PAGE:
Thursday, August 6, 2020
Aug. 6, 2020

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Local cities to state: No unfunded mandates

With money tight at all levels, officials try to send consistent message to legislators

By , Columbian Health Reporter
Published:

As city officials in Clark County prepare for another year of declining revenue and increasing costs, they’re turning to the state for relief. Not by requesting additional funding, but by asking officials to maintain the status quo and hold off on issuing unfunded mandates.

“We know the state’s not in the position to allocate a lot of money because they just don’t have it,” Battle Ground City Manager John Williams said. “So our priorities are to not push undue economic pressures on us in the form of some of these mandates and maintain what we have.”

The city of Battle Ground isn’t alone. Other cities are sending similar messages as they draft, revise and finalize their 2011 state legislative priorities.

“We recognize that the state Legislature and state government in general is facing the largest deficit they’ve seen in generations now, and the likelihood of any funding for local government is pretty limited,” Ridgefield City Manager Justin Clary said. “So we’re more concerned about protecting what we have and that any mandates that have been put in place in the past are delayed.”

Unfunded mandates of concern to area cities include new Department of Ecology regulations regarding stormwater management standards, new DOE standards and permitting requirements for reclaimed water facilities, and required conversion of all city vehicles to non-gasoline power by 2015.

Most of the cities’ lists identify similar positions on proposed legislation, coupled with a few project-specific priorities. Working with other Southwest Washington cities and cities across the state to draft some similar priorities sends a consistent message to state legislators, Williams said.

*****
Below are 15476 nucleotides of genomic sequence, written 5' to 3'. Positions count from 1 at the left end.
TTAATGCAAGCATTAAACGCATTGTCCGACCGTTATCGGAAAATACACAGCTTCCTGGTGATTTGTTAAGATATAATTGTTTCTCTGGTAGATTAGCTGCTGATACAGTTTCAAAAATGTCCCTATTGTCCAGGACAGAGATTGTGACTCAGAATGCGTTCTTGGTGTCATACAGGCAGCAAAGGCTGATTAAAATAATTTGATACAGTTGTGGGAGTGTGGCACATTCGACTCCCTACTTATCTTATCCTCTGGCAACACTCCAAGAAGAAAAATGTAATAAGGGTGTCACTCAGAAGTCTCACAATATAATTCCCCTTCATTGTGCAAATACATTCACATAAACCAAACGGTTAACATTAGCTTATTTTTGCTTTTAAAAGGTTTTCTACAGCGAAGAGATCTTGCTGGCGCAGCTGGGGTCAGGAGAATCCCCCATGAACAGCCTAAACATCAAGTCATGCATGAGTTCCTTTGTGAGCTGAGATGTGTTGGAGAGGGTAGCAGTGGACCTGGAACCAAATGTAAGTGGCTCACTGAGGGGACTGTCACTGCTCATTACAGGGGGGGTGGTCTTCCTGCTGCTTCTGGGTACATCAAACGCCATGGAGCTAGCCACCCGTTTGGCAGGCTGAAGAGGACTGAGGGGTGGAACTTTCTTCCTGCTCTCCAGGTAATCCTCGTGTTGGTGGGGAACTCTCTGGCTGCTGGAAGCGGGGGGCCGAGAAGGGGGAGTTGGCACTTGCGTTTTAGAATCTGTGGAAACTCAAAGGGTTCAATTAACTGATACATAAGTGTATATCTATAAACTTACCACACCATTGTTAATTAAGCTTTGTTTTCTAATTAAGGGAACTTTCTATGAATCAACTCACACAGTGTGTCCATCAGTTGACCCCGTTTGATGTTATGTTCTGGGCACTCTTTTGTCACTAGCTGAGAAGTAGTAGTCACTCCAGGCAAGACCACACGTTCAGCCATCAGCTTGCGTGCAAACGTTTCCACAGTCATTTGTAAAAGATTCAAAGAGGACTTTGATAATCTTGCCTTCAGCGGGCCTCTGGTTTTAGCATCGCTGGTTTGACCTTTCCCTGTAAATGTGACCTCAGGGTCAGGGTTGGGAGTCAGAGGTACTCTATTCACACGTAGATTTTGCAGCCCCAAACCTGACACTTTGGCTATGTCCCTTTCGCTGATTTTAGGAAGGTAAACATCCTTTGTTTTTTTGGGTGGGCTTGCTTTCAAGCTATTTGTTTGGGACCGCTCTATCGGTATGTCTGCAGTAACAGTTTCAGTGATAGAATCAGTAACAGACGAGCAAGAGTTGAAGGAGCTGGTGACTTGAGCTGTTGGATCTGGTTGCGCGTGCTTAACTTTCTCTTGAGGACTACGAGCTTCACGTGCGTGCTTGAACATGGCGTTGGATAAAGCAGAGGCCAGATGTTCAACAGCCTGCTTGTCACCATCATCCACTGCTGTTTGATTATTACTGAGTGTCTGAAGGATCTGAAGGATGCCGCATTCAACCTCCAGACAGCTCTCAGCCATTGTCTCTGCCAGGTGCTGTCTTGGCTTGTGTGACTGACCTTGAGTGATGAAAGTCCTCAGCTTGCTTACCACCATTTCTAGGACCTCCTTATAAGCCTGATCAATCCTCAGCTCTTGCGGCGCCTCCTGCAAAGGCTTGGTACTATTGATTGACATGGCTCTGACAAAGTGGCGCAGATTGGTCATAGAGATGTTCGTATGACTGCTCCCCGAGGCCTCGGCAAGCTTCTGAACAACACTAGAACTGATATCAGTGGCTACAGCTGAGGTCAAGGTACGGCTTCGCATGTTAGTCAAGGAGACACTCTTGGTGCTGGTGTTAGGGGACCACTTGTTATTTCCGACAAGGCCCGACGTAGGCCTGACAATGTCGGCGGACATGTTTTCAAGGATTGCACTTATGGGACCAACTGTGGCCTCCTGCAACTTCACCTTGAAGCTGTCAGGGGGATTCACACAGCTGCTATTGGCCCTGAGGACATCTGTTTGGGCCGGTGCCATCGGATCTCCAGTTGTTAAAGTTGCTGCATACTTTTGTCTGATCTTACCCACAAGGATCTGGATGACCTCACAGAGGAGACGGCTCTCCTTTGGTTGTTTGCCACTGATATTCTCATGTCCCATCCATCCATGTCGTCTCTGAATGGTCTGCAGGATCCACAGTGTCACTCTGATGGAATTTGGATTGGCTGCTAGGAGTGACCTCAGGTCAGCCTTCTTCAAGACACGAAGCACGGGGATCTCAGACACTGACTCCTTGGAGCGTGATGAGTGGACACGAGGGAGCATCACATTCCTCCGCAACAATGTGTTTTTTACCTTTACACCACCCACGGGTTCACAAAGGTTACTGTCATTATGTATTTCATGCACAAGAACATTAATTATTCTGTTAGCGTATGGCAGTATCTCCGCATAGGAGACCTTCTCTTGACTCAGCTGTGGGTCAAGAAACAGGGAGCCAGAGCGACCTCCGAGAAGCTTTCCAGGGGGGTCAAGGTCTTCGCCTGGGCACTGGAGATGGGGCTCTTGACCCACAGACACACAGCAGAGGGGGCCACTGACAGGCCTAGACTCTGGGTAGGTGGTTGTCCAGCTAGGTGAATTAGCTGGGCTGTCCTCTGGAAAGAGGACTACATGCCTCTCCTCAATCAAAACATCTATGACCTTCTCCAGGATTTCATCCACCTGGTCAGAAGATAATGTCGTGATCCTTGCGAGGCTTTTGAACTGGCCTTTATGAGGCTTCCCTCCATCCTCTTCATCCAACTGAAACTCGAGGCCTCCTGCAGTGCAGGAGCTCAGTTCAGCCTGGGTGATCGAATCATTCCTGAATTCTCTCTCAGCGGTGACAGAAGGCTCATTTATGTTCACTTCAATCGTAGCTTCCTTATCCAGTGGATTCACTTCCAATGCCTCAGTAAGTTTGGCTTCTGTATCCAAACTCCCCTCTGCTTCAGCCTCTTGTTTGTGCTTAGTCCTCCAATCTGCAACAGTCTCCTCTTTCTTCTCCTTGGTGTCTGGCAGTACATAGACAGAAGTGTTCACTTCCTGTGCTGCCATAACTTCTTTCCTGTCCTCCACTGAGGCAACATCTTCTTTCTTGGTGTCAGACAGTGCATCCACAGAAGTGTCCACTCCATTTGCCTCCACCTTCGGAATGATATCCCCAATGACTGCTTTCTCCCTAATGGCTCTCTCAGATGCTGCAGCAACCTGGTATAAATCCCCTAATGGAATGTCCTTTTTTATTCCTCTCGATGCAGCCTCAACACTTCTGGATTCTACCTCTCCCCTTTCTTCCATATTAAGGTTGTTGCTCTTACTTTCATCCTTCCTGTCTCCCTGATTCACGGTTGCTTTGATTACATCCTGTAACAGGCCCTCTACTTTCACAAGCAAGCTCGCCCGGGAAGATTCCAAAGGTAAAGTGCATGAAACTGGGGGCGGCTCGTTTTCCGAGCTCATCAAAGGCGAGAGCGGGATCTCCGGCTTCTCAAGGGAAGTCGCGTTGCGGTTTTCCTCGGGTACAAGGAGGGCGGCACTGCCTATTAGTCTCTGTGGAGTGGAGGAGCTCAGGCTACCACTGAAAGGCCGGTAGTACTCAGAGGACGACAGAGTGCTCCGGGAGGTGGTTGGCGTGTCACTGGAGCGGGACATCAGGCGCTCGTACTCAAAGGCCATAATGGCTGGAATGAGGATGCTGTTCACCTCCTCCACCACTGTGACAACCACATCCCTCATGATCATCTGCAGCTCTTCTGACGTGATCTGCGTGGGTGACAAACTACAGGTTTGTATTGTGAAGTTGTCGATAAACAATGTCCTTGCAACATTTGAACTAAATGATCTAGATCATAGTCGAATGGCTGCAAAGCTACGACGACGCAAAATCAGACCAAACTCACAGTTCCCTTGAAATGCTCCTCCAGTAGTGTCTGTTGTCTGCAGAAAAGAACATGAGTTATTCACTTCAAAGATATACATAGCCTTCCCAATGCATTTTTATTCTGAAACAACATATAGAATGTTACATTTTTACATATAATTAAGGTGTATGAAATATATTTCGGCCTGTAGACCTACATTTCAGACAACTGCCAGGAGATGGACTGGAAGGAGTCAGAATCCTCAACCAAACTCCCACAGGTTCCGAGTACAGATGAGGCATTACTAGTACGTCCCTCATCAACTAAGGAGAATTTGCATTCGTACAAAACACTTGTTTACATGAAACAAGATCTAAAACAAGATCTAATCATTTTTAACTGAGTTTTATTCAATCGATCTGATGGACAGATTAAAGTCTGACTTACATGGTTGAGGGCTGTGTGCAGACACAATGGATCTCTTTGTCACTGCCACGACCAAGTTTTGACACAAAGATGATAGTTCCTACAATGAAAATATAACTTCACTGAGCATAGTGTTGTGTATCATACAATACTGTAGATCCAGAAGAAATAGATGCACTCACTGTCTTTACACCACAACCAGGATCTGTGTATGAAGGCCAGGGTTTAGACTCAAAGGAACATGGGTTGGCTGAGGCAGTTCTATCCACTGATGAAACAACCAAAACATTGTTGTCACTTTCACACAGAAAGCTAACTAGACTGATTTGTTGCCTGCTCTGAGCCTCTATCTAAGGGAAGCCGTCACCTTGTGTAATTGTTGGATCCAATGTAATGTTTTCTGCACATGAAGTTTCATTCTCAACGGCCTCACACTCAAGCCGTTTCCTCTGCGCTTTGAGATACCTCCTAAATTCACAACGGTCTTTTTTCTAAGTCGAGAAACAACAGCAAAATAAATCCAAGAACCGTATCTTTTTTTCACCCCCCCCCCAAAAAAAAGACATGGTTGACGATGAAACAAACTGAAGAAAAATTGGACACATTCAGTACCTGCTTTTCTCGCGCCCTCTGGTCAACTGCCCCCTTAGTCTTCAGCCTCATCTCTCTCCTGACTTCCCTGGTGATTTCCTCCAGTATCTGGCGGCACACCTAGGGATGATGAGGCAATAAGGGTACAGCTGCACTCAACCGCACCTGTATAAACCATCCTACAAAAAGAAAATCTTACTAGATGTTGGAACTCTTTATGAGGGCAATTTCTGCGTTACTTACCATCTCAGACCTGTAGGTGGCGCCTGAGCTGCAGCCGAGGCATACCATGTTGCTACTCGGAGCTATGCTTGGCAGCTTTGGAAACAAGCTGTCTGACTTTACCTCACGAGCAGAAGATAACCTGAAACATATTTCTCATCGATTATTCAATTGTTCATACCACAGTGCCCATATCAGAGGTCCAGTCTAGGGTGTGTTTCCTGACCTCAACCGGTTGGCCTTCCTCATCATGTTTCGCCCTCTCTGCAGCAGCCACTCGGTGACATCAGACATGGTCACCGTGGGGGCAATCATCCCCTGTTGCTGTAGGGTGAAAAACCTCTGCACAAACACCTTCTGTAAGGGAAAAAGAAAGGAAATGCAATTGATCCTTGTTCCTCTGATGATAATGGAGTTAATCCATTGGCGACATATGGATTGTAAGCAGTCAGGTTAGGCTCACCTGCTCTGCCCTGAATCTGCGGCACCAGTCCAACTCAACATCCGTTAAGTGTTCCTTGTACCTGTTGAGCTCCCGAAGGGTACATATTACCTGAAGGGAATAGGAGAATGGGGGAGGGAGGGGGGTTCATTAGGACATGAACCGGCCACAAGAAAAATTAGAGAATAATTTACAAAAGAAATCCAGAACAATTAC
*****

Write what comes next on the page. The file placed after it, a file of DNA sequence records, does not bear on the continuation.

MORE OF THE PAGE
Some of the common priorities include supporting greater flexibility with existing local revenue authorities (such as impact fees and real estate excise taxes) and supporting legislation that would provide new authority to create a street utility as a funding tool for local governments. In maintaining the status quo, many cities are asking legislators to continue the new stormwater grant funding.

In Battle Ground, maintaining the status quo means preserving funding for the state Highway 502 widening project. Construction of the Washington State Department of Transportation’s $88 million project is scheduled to begin in late 2012. Preservation of authorized funding is critical to insure completion of the project, according to the city.

The city of Ridgefield is also asking for continued support for a transportation project: the Interstate 5 interchange. The city is awaiting a final determination by Congress on a pending $1 million transportation earmark for the second phase of the project. If allocated, the earmark would fully fund construction of roundabouts and realignment of 65th Avenue, Clary said.

Maximizing funding to the Washington Wildlife and Recreation Program would also benefit the city of Ridgefield. The first phase of improvements to Abrams Park is on the list of projects. If awarded the $730,000 state grant, the city plans to provide a 100 percent match.

Transportation projects are also priorities in Woodland and Camas.

The city of Woodland is requesting funding ($1 million state and $1 million federal) for design and environmental work on the $60 million Scott Avenue Crossing project. In Camas, the city is looking to the Public Works Trust Fund to provide money for priority projects like the 38th Street extension project. Camas officials also want funding to the Washington State Main Street Program protected.

The cities of Washougal and La Center do not yet have their state legislative priorities lists completed. Washougal officials will likely request support and funding for the next steps of the Highway 14 safety improvement and widening project, according to City Administrator David Scott.

In addition to identifying state legislative priorities, the city of Battle Ground is also asking for federal appropriations for a handful of projects. The requests include $1.2 million for the second phase of the Grace Avenue realignment, $250,000 for Old Town Battle Ground revitalization, $200,000 for a second school resource officer, $1 million for the construction of a water reservoir, and $3.1 million for the South Parkway improvement project.

For each request, the city identified specific grants for which it feels the project would qualify, Williams said. How soon the projects move forward is dependent on the city acquiring funding, he said.

Marissa Harshman: 360-735-4546 or marissa.harshman@columbian.com.

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